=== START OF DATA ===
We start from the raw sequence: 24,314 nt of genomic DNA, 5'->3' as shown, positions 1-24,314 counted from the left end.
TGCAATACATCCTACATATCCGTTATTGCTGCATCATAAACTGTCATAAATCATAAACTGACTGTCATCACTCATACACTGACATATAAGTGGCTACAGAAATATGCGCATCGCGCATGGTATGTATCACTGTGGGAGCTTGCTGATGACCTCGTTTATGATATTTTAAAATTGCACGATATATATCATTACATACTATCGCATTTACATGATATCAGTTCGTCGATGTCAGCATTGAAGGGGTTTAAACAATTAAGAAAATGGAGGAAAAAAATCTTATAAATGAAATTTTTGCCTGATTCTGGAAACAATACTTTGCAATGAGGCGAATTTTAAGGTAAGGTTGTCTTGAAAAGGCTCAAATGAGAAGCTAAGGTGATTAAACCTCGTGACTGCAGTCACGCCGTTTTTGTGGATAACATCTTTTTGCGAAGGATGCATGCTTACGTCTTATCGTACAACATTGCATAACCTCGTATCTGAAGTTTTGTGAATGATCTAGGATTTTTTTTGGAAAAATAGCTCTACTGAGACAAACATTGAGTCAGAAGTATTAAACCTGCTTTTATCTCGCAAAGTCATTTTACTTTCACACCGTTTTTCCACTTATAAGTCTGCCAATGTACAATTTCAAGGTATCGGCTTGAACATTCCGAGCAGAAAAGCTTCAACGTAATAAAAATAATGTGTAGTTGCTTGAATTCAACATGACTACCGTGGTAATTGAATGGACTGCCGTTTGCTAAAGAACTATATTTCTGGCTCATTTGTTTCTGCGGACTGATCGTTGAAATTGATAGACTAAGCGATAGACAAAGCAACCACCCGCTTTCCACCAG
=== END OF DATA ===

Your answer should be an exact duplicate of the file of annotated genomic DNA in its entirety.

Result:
We start from the raw sequence: 24,314 nt of genomic DNA, 5'->3' as shown, positions 1-24,314 counted from the left end.
TGCAATACATCCTACATATCCGTTATTGCTGCATCATAAACTGTCATAAATCATAAACTGACTGTCATCACTCATACACTGACATATAAGTGGCTACAGAAATATGCGCATCGCGCATGGTATGTATCACTGTGGGAGCTTGCTGATGACCTCGTTTATGATATTTTAAAATTGCACGATATATATCATTACATACTATCGCATTTACATGATATCAGTTCGTCGATGTCAGCATTGAAGGGGTTTAAACAATTAAGAAAATGGAGGAAAAAAATCTTATAAATGAAATTTTTGCCTGATTCTGGAAACAATACTTTGCAATGAGGCGAATTTTAAGGTAAGGTTGTCTTGAAAAGGCTCAAATGAGAAGCTAAGGTGATTAAACCTCGTGACTGCAGTCACGCCGTTTTTGTGGATAACATCTTTTTGCGAAGGATGCATGCTTACGTCTTATCGTACAACATTGCATAACCTCGTATCTGAAGTTTTGTGAATGATCTAGGATTTTTTTTGGAAAAATAGCTCTACTGAGACAAACATTGAGTCAGAAGTATTAAACCTGCTTTTATCTCGCAAAGTCATTTTACTTTCACACCGTTTTTCCACTTATAAGTCTGCCAATGTACAATTTCAAGGTATCGGCTTGAACATTCCGAGCAGAAAAGCTTCAACGTAATAAAAATAATGTGTAGTTGCTTGAATTCAACATGACTACCGTGGTAATTGAATGGACTGCCGTTTGCTAAAGAACTATATTTCTGGCTCATTTGTTTCTGCGGACTGATCGTTGAAATTGATAGACTAAGCGATAGACAAAGCAACCACCCGCTTTCCACCAG